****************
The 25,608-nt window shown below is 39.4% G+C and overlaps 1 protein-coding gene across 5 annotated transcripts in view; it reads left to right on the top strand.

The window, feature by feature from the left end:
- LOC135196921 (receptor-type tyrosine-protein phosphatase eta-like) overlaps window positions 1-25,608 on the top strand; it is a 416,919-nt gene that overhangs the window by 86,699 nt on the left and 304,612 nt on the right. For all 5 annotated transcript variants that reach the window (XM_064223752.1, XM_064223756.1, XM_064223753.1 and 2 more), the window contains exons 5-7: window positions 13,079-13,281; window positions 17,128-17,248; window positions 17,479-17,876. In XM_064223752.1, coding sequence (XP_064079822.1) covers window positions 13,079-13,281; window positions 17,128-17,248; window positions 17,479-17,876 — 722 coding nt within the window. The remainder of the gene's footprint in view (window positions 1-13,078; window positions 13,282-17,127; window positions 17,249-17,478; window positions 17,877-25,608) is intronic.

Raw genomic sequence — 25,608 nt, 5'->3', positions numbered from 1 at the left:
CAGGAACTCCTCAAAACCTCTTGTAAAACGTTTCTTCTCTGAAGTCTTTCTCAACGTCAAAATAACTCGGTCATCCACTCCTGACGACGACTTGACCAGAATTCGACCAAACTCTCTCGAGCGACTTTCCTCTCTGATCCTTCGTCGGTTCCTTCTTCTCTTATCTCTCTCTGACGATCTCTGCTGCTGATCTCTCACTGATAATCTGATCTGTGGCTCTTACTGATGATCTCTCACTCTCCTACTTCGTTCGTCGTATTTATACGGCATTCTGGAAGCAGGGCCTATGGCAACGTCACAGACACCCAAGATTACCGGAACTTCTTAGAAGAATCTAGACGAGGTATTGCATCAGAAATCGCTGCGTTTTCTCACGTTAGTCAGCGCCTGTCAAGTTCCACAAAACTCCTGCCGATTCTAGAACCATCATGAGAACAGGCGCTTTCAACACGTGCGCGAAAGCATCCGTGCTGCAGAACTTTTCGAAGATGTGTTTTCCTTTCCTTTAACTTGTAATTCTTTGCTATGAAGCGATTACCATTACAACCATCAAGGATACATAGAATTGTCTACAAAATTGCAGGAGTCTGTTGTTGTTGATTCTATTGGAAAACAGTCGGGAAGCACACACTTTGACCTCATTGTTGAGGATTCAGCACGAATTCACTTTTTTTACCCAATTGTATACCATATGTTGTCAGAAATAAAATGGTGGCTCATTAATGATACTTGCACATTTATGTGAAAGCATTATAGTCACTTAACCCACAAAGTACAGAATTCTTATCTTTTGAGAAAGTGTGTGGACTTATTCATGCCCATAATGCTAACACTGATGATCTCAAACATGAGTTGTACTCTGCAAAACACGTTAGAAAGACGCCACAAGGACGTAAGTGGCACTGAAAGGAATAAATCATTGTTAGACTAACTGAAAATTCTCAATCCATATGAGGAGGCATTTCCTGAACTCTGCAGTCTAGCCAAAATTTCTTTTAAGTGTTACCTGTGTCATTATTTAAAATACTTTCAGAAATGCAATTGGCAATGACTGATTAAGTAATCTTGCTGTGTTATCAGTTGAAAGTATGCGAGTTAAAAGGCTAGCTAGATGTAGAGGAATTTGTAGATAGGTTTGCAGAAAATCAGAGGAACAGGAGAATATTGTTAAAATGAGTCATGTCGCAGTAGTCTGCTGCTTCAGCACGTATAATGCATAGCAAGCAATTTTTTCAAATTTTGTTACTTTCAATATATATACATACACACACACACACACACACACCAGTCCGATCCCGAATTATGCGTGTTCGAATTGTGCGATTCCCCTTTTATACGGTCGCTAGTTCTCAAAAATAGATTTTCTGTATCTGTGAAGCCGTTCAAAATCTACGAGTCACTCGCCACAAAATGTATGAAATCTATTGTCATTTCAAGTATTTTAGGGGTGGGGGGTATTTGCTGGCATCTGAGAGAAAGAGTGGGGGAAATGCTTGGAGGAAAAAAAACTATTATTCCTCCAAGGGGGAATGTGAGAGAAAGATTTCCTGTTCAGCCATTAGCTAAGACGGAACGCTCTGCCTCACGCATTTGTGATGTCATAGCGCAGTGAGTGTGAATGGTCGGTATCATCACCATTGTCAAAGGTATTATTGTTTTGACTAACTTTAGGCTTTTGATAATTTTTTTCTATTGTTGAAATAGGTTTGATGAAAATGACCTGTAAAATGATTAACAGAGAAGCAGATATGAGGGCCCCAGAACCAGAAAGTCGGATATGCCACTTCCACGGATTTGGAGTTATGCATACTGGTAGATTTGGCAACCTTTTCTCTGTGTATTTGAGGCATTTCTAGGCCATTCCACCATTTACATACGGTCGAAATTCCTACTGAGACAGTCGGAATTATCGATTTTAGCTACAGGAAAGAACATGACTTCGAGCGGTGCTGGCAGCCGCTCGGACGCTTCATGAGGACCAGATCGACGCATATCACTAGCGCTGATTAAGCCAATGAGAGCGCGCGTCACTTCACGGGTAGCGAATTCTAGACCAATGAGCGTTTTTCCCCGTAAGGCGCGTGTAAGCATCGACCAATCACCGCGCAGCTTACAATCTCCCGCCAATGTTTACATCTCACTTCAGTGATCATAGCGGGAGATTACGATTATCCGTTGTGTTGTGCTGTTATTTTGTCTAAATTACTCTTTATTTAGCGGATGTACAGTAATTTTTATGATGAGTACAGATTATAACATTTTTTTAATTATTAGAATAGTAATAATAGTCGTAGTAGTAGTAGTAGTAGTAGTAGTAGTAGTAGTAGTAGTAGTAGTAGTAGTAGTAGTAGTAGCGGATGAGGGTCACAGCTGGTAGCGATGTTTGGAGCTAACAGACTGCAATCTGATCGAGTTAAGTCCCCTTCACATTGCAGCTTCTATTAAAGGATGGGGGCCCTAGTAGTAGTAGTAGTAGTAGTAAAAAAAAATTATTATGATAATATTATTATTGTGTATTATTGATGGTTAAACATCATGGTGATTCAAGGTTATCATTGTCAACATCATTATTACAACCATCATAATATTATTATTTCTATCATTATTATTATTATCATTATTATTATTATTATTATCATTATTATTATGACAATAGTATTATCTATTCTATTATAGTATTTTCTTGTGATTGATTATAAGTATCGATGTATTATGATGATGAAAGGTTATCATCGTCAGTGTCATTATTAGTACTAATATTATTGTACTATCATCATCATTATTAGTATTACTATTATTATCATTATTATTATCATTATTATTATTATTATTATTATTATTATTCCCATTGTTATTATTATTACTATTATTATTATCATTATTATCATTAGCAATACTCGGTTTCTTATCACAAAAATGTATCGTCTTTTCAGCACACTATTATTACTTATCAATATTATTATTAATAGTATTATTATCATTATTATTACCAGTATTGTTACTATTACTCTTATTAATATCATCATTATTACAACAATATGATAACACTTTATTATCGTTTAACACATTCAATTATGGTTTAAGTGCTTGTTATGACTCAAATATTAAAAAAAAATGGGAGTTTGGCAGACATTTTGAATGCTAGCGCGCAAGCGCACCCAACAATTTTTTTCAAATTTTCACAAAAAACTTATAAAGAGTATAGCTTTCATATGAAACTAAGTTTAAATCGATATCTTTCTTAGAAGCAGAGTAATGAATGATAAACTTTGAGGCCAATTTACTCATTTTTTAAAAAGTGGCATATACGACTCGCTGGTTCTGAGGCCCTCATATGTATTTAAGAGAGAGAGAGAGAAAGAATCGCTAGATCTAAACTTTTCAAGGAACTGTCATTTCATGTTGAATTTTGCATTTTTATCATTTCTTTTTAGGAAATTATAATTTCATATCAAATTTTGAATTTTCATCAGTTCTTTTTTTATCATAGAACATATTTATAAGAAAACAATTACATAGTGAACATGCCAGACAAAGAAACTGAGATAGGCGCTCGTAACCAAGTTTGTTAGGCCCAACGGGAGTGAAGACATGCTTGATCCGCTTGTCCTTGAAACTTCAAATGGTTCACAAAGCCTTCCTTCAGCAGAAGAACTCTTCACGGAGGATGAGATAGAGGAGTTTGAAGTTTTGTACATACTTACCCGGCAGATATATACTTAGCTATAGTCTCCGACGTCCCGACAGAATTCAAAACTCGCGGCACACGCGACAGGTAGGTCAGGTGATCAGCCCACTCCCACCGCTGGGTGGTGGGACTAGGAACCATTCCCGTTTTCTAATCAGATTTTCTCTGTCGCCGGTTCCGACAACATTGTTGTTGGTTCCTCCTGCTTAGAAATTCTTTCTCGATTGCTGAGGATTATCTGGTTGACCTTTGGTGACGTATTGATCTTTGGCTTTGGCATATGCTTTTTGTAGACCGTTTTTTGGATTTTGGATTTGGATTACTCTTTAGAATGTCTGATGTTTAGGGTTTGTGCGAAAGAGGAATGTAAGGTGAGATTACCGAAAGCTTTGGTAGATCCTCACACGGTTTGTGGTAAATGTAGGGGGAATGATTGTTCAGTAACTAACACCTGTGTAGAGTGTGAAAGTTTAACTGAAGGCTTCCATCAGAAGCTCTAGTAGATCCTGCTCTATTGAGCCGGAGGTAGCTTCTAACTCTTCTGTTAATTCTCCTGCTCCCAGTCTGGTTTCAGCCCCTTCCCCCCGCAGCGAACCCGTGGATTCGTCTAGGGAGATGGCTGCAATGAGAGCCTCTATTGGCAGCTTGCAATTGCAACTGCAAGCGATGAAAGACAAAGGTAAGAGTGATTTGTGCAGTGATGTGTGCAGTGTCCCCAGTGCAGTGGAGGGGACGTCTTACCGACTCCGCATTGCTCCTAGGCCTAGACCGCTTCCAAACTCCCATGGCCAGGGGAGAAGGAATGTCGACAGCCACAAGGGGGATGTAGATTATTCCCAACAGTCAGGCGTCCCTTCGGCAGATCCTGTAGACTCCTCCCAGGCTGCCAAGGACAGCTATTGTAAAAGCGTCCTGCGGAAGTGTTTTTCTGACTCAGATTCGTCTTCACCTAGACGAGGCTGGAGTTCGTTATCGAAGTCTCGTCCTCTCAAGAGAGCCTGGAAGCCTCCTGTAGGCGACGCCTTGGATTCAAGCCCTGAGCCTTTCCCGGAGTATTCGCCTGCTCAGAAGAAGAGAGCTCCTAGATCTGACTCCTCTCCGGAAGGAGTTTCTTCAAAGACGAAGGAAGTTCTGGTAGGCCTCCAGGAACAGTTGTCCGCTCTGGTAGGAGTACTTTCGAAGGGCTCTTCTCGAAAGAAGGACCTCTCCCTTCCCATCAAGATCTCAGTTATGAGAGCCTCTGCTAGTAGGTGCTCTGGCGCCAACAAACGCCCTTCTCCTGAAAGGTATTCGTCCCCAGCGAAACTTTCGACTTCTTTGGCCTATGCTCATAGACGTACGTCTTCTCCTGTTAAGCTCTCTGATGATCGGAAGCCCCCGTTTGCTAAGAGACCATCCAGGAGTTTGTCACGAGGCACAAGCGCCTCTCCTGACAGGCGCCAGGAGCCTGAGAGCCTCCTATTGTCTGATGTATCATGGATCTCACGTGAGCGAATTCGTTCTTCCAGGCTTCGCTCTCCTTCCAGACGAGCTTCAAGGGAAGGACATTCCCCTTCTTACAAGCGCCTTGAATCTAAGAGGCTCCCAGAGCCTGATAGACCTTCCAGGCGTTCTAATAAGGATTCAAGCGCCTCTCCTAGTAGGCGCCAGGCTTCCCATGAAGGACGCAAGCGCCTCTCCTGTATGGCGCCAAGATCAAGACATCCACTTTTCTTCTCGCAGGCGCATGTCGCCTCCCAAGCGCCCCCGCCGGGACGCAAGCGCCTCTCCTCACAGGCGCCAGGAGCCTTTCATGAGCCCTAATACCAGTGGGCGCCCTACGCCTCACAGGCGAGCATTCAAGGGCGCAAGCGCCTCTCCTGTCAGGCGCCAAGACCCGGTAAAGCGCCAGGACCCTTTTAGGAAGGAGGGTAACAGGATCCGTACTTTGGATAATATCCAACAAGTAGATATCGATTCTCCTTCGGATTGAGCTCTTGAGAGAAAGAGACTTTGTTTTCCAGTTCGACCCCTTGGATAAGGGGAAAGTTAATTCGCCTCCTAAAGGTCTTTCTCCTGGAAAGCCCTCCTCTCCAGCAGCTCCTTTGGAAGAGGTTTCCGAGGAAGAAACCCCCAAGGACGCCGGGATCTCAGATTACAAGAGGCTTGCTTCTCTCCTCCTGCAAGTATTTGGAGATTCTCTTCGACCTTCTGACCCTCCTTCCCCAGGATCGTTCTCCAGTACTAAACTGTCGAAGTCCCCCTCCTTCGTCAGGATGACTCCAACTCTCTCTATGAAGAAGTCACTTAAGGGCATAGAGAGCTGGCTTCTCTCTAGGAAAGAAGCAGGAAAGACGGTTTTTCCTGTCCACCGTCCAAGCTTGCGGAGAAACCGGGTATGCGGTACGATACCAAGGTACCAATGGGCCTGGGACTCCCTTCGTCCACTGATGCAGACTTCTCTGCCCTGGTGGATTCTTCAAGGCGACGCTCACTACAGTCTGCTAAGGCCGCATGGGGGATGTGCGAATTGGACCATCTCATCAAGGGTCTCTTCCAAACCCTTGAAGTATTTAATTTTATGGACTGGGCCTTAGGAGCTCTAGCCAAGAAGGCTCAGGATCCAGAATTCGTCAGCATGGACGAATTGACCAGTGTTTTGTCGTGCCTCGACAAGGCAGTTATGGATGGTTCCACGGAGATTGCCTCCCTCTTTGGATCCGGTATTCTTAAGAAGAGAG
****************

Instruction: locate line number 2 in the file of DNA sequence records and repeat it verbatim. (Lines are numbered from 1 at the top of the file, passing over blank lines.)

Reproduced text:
The window, feature by feature from the left end: